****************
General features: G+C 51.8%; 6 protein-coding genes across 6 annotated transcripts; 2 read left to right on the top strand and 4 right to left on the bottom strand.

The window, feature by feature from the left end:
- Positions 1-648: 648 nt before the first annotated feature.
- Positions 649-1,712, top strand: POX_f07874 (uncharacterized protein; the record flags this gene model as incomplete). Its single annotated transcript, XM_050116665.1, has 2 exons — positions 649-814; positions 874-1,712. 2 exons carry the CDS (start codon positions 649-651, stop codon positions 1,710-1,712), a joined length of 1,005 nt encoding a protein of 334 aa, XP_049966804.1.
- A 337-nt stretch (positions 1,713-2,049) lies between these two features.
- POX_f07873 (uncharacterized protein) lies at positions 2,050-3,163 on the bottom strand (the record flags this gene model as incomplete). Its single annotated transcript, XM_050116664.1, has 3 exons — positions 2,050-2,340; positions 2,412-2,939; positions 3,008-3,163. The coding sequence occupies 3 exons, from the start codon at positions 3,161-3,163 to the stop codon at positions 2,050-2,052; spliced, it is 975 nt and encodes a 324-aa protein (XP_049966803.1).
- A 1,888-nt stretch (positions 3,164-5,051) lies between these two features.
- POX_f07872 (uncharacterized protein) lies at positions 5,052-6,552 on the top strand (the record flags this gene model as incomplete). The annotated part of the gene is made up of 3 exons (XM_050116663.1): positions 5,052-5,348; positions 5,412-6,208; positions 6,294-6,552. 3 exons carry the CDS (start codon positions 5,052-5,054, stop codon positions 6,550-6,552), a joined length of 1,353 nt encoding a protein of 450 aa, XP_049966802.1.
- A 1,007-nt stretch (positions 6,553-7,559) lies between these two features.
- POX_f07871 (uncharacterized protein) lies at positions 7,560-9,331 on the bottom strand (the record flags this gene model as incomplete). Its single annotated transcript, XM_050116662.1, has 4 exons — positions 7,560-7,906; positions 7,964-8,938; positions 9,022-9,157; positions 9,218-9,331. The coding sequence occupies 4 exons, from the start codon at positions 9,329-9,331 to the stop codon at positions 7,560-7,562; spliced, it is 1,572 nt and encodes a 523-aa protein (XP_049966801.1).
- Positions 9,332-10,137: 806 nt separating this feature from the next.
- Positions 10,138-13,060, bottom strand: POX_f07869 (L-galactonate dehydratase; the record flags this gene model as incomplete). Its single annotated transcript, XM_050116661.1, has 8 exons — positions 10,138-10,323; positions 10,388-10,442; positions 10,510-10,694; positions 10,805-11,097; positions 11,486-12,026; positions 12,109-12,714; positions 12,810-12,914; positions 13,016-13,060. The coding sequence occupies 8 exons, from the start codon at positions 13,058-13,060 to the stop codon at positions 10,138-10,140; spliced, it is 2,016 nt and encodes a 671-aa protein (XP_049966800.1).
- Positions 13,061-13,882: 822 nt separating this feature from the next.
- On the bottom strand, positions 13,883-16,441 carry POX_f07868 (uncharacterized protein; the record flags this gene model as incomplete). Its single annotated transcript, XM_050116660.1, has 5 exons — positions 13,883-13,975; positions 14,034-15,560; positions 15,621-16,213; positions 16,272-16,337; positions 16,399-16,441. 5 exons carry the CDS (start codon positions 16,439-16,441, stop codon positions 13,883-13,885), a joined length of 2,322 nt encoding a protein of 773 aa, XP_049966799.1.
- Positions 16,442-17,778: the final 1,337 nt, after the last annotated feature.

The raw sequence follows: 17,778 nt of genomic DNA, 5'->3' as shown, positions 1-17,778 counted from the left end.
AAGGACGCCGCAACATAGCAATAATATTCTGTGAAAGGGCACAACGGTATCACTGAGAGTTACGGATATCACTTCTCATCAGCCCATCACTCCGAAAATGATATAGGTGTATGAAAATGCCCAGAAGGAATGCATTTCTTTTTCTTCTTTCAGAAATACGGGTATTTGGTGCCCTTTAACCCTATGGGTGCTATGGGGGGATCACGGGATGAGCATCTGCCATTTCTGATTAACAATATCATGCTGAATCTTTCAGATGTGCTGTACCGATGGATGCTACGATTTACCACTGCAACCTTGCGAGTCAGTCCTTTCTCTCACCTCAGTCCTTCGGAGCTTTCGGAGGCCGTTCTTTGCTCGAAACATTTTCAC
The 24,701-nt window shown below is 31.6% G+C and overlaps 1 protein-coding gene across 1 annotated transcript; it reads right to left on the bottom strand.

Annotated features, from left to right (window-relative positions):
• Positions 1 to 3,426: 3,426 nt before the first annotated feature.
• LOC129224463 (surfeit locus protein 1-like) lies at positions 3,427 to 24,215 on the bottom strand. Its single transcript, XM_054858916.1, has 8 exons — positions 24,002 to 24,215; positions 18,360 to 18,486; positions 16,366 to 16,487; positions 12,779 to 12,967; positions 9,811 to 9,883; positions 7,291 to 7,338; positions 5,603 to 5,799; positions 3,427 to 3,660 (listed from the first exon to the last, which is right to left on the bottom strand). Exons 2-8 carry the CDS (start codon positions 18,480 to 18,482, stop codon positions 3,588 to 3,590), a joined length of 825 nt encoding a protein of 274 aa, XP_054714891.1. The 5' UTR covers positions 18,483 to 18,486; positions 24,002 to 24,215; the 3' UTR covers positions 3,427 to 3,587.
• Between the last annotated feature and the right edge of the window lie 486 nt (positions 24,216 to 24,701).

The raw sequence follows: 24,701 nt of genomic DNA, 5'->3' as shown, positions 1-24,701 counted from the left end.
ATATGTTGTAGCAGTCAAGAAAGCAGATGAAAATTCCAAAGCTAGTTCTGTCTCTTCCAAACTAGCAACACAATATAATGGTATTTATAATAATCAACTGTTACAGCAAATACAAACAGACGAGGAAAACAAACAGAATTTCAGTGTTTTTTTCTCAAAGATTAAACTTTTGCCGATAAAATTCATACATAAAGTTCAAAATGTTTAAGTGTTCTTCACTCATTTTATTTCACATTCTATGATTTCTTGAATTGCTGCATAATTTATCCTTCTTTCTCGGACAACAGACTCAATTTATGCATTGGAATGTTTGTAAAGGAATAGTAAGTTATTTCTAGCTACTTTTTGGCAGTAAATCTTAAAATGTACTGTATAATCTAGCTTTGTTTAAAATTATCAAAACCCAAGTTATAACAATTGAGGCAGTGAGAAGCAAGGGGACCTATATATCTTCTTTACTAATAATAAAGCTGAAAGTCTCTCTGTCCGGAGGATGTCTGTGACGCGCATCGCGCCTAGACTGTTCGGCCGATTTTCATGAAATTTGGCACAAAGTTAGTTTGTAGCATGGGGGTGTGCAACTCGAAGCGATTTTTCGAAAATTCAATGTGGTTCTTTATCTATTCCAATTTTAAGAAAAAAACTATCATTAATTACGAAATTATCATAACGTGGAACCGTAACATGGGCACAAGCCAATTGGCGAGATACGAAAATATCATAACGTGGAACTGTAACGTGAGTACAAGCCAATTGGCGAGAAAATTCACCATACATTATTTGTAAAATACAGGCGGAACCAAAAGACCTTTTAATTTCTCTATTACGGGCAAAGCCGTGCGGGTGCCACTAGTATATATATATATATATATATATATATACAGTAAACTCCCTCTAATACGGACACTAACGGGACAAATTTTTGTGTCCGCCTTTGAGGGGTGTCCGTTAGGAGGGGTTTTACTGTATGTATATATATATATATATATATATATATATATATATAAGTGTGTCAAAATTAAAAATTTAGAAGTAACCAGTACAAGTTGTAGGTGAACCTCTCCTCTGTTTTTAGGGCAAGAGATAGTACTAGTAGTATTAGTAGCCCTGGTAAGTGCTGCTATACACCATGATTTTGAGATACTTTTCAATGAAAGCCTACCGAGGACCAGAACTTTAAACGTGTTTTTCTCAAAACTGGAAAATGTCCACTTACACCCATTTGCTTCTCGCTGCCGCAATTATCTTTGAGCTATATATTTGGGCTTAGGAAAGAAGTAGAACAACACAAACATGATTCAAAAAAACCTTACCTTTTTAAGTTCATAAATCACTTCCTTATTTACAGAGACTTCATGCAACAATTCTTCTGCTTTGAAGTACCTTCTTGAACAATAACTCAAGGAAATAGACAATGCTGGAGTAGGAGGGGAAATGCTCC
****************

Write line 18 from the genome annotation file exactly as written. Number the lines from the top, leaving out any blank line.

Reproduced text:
The 24,701-nt window shown below is 31.6% G+C and overlaps 1 protein-coding gene across 1 annotated transcript; it reads right to left on the bottom strand.